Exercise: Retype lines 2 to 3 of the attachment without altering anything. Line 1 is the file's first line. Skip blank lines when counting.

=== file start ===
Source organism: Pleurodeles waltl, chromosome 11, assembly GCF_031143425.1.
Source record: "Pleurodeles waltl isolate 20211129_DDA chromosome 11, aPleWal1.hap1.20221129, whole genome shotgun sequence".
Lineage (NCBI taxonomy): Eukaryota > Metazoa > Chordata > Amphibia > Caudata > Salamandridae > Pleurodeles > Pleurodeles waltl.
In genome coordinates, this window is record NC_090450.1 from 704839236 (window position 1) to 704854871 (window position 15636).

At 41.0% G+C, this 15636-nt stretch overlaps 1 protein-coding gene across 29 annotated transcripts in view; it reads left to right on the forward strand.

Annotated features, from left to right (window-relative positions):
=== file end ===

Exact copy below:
Source record: "Pleurodeles waltl isolate 20211129_DDA chromosome 11, aPleWal1.hap1.20221129, whole genome shotgun sequence".
Lineage (NCBI taxonomy): Eukaryota > Metazoa > Chordata > Amphibia > Caudata > Salamandridae > Pleurodeles > Pleurodeles waltl.